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Germans to shut reactors

The German government has informed Soviet officials it will shut down five Soviet-built nuclear power reactors in former East German territory by mid-December because they are unsafe and the cost of adapting them is prohibitive. Officials at the Paris-based Nuclear Energy Agency said the German decision would increase pressure to close at least 26 similar reactors scattered across Eastern Europe and the Soviet Union.

New understanding of the reactors' hazards has deeply worried specialists, who argue that any accident would not only harm the population but jeopardize the climate for all of nuclear energy.

"Those machines are very far off our own regulations and requirements," said a safety expert at the Nuclear Energy Agency, an agency of the Organization for Economic Cooperation and Development. "Not marginally off, but incredibly far off."

Germany has ordered the hasty construction of a $30-million oil-fired power plant to replace some of the energy produced by the five nuclear reactors. Other parts of eastern Germany are to be supplied from the west's power grid.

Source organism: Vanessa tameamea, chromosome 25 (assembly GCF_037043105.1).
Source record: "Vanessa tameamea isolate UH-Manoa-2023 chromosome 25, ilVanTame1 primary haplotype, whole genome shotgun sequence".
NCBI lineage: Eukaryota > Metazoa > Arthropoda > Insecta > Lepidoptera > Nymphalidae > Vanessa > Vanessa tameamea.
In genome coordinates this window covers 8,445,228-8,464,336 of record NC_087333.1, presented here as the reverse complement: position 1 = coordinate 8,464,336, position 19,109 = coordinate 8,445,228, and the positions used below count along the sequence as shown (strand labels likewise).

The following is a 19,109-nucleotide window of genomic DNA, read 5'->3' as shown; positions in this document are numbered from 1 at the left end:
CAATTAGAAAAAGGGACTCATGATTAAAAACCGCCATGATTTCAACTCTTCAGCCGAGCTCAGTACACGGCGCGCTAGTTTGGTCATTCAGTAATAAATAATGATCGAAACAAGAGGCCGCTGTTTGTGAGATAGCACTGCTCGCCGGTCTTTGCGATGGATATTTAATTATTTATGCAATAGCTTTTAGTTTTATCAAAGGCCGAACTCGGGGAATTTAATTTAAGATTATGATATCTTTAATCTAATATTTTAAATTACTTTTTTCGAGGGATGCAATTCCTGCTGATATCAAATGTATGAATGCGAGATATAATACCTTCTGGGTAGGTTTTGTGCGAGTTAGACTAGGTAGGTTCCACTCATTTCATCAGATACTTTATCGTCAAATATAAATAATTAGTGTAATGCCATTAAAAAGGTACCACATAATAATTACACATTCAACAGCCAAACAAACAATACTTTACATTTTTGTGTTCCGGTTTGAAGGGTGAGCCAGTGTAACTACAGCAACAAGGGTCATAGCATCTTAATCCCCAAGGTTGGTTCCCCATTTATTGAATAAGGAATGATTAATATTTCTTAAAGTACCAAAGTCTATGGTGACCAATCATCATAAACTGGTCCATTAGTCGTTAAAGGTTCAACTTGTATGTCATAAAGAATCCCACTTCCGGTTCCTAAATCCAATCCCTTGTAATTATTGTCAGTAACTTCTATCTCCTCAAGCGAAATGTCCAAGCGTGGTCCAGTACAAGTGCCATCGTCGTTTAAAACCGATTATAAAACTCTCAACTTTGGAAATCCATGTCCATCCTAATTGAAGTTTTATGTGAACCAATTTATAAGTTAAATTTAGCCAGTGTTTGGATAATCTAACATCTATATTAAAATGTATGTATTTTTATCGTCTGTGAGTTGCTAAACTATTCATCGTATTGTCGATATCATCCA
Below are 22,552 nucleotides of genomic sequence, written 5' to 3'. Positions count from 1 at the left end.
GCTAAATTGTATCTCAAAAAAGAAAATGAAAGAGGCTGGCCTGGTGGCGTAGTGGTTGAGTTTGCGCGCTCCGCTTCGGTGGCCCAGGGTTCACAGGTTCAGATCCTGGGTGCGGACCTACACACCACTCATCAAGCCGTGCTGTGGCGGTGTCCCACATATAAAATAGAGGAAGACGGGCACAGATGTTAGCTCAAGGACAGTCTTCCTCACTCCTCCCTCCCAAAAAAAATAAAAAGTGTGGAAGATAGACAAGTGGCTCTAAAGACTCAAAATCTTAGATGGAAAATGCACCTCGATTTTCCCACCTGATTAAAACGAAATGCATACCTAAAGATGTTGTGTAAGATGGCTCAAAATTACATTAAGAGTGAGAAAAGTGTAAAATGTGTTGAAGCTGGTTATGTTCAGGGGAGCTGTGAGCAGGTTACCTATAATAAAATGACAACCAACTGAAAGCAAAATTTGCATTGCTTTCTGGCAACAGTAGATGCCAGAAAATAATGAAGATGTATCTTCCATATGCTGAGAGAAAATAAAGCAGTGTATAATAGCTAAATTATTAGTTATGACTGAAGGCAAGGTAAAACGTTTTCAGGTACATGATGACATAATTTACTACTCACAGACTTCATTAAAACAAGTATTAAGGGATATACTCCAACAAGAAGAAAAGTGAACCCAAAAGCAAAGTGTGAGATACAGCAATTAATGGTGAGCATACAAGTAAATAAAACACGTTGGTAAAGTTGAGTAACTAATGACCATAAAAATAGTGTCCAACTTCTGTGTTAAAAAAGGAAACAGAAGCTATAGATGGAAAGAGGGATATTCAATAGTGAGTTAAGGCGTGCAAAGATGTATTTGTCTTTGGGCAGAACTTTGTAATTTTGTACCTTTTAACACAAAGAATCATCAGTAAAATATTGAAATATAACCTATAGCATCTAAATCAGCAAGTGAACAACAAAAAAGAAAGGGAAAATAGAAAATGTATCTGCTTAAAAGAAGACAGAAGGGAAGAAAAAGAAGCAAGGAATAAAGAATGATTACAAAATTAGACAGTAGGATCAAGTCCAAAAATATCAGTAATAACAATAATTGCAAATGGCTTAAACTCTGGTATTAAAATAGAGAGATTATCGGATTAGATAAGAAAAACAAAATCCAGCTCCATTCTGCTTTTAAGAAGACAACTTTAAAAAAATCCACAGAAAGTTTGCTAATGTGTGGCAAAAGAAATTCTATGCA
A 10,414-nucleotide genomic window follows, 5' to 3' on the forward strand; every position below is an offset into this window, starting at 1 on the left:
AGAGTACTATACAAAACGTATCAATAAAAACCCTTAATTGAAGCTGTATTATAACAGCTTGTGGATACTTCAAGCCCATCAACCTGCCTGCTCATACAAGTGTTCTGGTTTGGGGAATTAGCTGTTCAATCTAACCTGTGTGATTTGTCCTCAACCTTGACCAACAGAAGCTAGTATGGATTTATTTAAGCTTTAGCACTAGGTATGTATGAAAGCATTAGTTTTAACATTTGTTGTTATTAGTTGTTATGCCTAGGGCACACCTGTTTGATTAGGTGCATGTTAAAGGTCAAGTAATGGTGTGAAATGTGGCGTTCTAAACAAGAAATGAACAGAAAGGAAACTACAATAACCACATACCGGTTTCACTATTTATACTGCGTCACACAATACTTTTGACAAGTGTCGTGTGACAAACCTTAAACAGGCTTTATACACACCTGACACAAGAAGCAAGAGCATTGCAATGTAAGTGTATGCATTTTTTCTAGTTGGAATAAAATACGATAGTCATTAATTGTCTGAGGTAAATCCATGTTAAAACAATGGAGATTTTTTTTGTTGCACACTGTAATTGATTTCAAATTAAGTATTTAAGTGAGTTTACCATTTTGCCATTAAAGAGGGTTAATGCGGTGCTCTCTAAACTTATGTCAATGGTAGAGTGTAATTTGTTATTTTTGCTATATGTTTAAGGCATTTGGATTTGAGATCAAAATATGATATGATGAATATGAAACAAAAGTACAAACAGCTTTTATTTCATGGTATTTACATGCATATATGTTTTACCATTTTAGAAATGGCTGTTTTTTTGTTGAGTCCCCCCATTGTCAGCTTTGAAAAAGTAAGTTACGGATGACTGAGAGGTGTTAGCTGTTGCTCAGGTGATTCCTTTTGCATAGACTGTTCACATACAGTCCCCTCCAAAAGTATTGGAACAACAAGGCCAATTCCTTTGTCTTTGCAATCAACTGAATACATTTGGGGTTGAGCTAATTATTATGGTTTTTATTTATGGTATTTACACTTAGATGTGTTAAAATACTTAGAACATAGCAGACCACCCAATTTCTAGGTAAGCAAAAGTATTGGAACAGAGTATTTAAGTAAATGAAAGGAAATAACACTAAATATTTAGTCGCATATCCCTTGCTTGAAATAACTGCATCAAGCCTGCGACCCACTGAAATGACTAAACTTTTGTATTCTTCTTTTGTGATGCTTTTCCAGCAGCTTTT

But it is considered unlikely the Soviets will take similar steps. A spokeswoman for German Environment Minister Klaus Topfer said that when Topfer went to Moscow last week to announce the German decision, Soviet officials said "they are not able to modernize any of their plants _ there's no money _ and they said they cannot afford to close any because they need their energy."

Soviet nuclear physicists are reported to have told their Western colleagues recently that energy shortages may even force them to reopen some old, deactivated nuclear plants.

But the problem is equally vexing for Czechoslovakia, Hungary and Bulgaria, which have the suspect Soviet nuclear plant models on their soil.

Energy specialists said that in all three countries, nuclear physicists and politicians have been debating the risks.

Officials in all three countries say they face impossible energy choices _ they have cheap coal, but it is highly polluting, the cost of imported oil was burdensome even before the tensions in the Persian Gulf drove up prices, and now they are told their nuclear reactors pose enormous risks.

At issue are plants with pressurized water reactors, the technology which is widely used in the West. No country outside the Soviet Union has the so-called graphite reactors, the type that caused the 1986 disaster at Chernobyl.

The reactors that have caused the most concern are known as VVER model 230. The 440-megawatt reactors were designed in the 1960s and built during the 1970s. One of the reactors came close to meltdown during a fire in 1975.

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